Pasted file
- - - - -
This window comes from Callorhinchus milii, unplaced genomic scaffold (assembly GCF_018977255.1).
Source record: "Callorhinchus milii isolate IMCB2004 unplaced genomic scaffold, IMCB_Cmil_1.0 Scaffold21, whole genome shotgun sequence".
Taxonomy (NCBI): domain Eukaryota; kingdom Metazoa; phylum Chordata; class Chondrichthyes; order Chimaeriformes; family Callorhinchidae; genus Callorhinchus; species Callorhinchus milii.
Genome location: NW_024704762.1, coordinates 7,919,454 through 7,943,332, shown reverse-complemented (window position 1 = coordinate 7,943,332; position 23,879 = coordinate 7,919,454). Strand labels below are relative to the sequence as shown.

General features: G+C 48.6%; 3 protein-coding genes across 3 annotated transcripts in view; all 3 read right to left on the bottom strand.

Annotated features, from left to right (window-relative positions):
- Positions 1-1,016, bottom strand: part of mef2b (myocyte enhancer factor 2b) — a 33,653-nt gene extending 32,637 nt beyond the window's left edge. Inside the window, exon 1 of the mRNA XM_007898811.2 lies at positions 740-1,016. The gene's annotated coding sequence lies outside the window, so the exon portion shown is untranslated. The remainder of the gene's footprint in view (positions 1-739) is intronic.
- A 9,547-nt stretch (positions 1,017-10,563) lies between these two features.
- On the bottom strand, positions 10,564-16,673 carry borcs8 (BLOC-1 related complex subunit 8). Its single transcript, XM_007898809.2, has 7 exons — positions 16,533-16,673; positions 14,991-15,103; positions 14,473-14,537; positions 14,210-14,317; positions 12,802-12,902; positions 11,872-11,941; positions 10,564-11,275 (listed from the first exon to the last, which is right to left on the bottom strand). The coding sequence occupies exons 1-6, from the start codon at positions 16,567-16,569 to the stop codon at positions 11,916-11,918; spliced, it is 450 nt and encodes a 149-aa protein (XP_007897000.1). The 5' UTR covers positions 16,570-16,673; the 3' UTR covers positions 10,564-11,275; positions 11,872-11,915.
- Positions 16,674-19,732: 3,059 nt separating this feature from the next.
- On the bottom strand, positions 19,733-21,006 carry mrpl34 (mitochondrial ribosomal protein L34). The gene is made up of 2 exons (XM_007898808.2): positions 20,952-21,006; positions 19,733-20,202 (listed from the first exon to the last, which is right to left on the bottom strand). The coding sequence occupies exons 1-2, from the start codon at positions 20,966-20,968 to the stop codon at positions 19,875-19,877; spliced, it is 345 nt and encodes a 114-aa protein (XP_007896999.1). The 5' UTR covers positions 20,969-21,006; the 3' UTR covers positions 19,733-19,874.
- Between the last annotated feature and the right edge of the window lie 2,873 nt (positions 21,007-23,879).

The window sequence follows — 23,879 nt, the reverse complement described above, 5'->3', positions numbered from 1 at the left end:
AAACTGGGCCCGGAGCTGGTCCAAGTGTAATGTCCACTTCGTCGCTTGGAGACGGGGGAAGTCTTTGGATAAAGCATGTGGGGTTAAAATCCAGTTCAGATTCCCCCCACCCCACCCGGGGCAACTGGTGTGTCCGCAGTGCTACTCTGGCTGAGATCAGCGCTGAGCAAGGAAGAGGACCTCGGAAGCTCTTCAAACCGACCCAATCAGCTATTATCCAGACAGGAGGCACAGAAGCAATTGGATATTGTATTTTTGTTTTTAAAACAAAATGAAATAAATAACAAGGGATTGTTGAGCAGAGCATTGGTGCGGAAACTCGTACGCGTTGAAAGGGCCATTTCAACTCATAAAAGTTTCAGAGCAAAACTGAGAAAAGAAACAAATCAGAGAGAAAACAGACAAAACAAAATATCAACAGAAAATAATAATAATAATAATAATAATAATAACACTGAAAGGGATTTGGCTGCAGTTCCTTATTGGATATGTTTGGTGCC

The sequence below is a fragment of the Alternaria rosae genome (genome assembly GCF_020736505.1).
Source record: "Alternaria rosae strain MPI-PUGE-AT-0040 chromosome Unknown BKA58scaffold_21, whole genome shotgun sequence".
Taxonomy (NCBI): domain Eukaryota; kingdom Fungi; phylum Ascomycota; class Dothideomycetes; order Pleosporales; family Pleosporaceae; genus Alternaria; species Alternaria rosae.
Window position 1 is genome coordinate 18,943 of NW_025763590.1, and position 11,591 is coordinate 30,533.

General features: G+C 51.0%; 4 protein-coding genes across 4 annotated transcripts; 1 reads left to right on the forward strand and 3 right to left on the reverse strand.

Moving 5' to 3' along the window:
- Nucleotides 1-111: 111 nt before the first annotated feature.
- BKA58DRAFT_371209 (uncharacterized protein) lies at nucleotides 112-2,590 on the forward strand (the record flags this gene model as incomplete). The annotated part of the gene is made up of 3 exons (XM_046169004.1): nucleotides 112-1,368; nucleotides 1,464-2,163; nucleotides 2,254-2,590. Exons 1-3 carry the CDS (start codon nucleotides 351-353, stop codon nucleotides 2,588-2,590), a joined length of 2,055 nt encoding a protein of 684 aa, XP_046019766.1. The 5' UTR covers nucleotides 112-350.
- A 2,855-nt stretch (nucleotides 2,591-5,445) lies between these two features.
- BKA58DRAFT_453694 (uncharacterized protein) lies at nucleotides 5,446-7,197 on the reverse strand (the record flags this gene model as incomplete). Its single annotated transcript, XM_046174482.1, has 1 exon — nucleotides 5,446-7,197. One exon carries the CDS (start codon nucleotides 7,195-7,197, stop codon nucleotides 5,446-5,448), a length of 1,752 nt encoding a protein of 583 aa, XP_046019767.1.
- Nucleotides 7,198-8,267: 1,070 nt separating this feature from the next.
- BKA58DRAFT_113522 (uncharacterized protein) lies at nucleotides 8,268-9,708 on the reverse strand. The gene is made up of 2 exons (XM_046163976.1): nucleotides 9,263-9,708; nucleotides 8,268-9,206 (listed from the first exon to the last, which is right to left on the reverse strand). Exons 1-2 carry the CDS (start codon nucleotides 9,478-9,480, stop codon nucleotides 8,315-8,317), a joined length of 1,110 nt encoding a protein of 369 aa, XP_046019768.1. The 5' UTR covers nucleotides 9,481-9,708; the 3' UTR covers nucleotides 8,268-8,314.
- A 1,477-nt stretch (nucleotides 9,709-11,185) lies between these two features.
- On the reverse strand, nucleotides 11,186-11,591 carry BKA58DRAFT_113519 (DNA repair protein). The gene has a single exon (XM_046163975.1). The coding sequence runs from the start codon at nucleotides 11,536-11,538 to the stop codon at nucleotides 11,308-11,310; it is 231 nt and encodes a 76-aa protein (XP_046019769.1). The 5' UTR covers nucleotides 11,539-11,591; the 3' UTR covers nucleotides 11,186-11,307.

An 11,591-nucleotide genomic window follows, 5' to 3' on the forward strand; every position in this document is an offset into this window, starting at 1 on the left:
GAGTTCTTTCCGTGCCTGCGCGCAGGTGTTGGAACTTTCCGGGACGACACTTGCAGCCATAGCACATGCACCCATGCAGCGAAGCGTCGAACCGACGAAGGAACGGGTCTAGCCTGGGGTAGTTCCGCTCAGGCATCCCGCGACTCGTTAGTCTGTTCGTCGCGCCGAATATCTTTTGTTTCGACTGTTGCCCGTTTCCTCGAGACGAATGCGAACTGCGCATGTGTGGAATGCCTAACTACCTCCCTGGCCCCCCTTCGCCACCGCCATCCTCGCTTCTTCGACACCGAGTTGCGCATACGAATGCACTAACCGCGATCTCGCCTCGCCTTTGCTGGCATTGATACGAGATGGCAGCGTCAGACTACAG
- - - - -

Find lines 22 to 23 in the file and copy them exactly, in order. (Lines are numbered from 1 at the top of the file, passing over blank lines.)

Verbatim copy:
- BKA58DRAFT_371209 (uncharacterized protein) lies at nucleotides 112-2,590 on the forward strand (the record flags this gene model as incomplete). The annotated part of the gene is made up of 3 exons (XM_046169004.1): nucleotides 112-1,368; nucleotides 1,464-2,163; nucleotides 2,254-2,590. Exons 1-3 carry the CDS (start codon nucleotides 351-353, stop codon nucleotides 2,588-2,590), a joined length of 2,055 nt encoding a protein of 684 aa, XP_046019766.1. The 5' UTR covers nucleotides 112-350.
- A 2,855-nt stretch (nucleotides 2,591-5,445) lies between these two features.